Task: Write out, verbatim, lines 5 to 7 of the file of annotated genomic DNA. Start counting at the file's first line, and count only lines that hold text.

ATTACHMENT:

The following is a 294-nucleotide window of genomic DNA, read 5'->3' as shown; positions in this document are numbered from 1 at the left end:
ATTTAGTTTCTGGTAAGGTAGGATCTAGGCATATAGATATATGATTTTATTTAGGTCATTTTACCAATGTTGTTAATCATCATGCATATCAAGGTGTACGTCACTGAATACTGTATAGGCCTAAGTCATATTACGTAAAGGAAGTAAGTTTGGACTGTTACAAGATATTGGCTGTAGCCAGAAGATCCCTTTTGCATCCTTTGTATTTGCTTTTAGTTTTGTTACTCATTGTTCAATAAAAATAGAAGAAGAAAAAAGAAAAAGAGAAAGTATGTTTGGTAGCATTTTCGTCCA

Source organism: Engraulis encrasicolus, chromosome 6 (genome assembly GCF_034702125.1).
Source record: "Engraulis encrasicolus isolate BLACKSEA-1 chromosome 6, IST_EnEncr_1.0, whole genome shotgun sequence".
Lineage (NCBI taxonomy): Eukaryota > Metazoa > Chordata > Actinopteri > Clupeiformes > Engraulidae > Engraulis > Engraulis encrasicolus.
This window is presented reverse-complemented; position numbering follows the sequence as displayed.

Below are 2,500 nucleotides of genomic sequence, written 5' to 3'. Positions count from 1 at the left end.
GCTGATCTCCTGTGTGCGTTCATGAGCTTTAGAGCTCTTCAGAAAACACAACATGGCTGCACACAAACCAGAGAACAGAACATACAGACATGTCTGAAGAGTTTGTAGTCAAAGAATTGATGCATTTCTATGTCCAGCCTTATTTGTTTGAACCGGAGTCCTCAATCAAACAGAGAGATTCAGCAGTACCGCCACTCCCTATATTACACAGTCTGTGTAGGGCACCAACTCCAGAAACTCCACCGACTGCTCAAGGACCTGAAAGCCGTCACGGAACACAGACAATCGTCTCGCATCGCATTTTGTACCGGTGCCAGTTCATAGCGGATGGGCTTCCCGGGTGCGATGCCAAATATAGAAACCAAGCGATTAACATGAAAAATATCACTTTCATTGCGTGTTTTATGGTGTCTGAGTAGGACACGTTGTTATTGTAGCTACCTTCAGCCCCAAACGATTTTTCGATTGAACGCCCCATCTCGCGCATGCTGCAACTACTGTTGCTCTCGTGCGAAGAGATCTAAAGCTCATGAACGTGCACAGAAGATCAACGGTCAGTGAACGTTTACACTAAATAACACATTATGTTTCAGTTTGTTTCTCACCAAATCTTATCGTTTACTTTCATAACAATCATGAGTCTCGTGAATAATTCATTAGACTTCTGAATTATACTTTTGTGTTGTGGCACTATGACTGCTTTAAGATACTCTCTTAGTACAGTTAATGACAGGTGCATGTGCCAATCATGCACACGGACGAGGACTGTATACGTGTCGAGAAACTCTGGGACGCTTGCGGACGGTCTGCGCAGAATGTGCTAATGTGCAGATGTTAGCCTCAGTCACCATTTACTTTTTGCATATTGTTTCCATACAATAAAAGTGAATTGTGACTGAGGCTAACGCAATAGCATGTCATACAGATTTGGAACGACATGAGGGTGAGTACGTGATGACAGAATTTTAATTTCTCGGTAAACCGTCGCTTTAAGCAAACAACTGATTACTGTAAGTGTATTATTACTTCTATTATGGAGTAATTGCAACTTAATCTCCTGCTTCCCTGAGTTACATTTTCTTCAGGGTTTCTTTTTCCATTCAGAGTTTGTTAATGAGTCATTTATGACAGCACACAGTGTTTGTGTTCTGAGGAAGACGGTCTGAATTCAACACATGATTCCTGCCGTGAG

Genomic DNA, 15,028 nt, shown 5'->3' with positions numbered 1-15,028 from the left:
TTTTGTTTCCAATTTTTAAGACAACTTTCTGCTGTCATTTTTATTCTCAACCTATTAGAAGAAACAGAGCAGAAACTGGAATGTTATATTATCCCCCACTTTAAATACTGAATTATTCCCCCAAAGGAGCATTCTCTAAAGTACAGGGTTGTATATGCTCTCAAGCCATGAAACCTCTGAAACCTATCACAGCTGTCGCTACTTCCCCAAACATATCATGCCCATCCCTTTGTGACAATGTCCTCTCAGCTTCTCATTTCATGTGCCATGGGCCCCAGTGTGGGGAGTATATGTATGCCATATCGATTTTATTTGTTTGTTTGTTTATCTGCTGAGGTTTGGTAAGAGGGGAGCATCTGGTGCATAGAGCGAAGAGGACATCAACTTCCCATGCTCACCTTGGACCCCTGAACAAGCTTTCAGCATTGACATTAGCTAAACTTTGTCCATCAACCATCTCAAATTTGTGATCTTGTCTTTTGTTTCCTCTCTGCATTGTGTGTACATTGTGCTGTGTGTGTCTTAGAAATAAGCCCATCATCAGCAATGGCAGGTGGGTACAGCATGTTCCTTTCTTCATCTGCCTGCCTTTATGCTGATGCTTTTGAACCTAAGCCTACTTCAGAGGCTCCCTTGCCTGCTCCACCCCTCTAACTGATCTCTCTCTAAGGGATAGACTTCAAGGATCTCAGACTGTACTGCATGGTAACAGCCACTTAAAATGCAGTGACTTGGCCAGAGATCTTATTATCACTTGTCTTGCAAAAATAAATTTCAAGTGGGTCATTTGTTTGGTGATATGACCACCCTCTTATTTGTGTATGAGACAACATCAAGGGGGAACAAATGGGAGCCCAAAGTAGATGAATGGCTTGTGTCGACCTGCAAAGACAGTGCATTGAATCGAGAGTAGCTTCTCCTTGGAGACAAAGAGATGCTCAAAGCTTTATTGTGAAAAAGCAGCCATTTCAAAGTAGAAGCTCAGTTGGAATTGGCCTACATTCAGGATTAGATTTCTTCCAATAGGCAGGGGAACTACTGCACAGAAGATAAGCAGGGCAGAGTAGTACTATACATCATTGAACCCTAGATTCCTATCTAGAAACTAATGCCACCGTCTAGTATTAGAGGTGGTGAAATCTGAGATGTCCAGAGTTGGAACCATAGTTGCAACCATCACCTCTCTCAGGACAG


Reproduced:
Lineage (NCBI taxonomy): Eukaryota > Metazoa > Chordata > Actinopteri > Clupeiformes > Engraulidae > Engraulis > Engraulis encrasicolus.
This window is presented reverse-complemented; position numbering follows the sequence as displayed.

Below are 2,500 nucleotides of genomic sequence, written 5' to 3'. Positions count from 1 at the left end.